By Hillel Aron
By Joseph Tsidulko
By Patrick Range McDonald
By David Futch
By Hillel Aron
By Dennis Romero
By Jill Stewart
By Dennis Romero
Bradley’s leftward lurch has been duly noted in liberal-land. In the past two weeks, one of the more progressive environmental groups, Friends of the Earth, has endorsed him, while The Nation has given him editorial encouragement. At the moment, Bill Bradley is actually running one of the more liberal presidential campaigns the Dem-ocrats have seen in some time.
The question, of course, is whether Bradley is just feinting left or making his real move to the basket. During his 18-year career in the Senate, after all, no one ever lumped him with the liberals. Along with Daniel Patrick Moynihan, Bradley was one of the two Democrats on the Senate finance committee in 1994 to withhold crucial support from Bill Clinton‘s universal-heath-coverage proposal. The most significant piece of legislation he authored and steered to enactment in his three terms in the Senate was the 1986 tax cut -- a largely regressive measure which helped create the huge disparity in wealth that Bradley now decries. As a leading proponent of free trade, Bradley has long been a particular favorite of investment bankers and studio moguls, who are keeping him financially competitive with Gore.
Nonetheless, Bradley’s appeal to liberals goes beyond his recent rhetoric. In polling this month, he‘s clearly closing the gap with Gore among Democratic voters and, among all voters, running stronger than Gore against George W. Among Democrats, Bradley’s support rises in the higher-income brackets; the core Bradley supporters appear to be upscale, suburban, good-government types, the folks who backed Paul Tsongas in 1992. He‘s also running just about even with Gore in the key early-primary states of New Hampshire and New York.
But Bradley’s most impressive breakthrough was registered in The Wall Street Journal‘s September 16 poll of all voters, which showed Al Gore trailing George Bush by 17 points, while Bradley trailed by just nine. Gore lagged Bush by identical margins among both men and women, but with Bradley, there was a major gender gap: While Bush led him by 16 points among male voters, the two were even among women. Which is to say, normal voting patterns begin to reassert themselves with the two candidates still introducing themselves to the American public. But Gore has been introduced to the public ad nauseam: His polling registers a specific rejection of him -- and his president.
(Perversely, Bradley’s polling breakthroughs coincide with Gore‘s success at locking up the support of the California Democratic establishment. Last week, Gray Davis and most of the Democratic congressional delegation joined the overwhelming majority of state legislators in endorsing Gore. It’s possible, I suppose, that the entire party hierarchy is in some somnambulistic trance. When I remarked last week to one of 45 Assembly Democrats who‘s endorsed Gore that there was something lemming-like about their support, his only response was, ”Call me Lem.“)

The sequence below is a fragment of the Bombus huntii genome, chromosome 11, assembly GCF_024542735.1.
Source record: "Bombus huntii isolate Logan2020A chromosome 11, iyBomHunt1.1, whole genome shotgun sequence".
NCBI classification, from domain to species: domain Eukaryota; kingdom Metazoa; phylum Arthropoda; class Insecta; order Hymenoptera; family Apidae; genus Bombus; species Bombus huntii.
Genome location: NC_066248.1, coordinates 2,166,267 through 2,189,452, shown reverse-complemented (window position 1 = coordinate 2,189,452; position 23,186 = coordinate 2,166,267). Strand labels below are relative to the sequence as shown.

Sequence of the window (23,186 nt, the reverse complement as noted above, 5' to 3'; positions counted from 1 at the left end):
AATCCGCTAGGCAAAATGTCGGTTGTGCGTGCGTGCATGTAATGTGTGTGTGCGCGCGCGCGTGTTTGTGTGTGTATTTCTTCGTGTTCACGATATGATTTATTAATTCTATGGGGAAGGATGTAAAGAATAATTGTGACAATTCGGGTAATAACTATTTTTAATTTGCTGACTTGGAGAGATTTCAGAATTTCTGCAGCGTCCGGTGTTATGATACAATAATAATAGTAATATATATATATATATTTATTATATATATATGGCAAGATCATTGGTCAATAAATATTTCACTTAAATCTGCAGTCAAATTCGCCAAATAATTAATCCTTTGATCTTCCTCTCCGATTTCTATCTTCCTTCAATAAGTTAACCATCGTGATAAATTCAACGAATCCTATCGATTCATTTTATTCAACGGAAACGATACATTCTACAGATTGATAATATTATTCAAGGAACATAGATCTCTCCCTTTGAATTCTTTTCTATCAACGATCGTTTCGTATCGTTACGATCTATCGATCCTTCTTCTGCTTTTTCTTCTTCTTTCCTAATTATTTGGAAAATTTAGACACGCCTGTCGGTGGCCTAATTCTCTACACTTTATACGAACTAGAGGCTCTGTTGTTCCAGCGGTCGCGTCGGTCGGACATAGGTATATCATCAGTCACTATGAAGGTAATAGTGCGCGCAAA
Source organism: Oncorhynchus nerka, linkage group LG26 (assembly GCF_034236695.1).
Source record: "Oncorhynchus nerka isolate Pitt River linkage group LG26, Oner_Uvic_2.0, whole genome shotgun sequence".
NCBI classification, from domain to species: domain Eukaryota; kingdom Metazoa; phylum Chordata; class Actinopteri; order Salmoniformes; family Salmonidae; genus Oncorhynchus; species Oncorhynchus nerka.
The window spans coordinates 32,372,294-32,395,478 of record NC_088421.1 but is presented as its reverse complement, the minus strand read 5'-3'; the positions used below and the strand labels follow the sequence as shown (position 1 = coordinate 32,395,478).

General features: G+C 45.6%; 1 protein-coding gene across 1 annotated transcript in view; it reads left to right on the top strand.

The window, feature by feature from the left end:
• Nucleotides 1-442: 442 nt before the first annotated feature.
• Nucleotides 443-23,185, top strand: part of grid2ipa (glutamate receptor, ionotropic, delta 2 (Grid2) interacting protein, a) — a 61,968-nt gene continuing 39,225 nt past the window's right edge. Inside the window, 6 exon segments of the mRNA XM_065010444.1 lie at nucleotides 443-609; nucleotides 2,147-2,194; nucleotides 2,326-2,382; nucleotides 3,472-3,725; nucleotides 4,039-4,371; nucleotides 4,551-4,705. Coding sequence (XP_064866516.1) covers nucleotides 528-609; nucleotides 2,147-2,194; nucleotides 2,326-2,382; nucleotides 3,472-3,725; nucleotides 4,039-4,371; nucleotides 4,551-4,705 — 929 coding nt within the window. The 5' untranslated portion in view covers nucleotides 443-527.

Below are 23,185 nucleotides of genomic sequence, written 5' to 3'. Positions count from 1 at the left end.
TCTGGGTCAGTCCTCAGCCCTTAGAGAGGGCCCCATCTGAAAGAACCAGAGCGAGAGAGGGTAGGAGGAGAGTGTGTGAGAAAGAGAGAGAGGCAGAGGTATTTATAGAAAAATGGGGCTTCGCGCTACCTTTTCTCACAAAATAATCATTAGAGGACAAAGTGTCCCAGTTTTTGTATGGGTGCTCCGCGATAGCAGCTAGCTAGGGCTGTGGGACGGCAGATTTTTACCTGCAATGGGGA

To be sure, Bradley hasn’t faced tough scrutiny yet. For now, though, he looks to be a more electable version of Gore and, for the duration of the primary season at least, a more liberal version too.
Hence your dilemma: If you run, you could end up siphoning votes from Bill Bradley, thereby helping Al Gore, thereby -- perhaps -- helping George Bush. On the other hand, if you run, you could also dramatize the case for campaign-finance reform, for the living wage, for a more dem-ocratic global economic order. Assuming, that is, that you can break through the media spin on your campaign, which will focus on the incongruity of Beatty-as-Scourge-of-the-System, the Mulholland Liberal -- you know the drill. You are, I think we can agree, not the best of all possible guys to make this case. But you also are the only guy who will make the left-liberal case in the 2000 campaign, should you run.
III. Your Message
Herewith, then, a few modest proposals for things a left candidate should be saying:
Poverty has a new face in America -- not that of the unemployed, but of the working poor. The shrinkage of such manufacturing industries as auto and aerospace, with their middle-income jobs; the huge wave of immigrant labor that‘s swept over the nation in the past two decades; and the atrophy of private-sector unions -- all have combined to create a new American poverty that is not cyclical, regional or the result of individual pathology (though those forms of poverty certainly continue to exist). Ours is a poverty that results from the normal workings of the New Economy, even in boom times such as these.
A new war on poverty, then, should aim first and foremost at poverty-level wages. Raising the minimum wage is an important but plainly inadequate solution. A better idea would be to substitute for the minimum wage the living wage -- in which companies are mandated to pay workers several dollars an hour more than the existing minimum and provide them with health benefits (or a dollar or so higher than that if they don’t provide benefits). The living wage itself is no substitute for universal health insurance, but it is a good interim step in that direction, since it is primarily the working poor who lack coverage.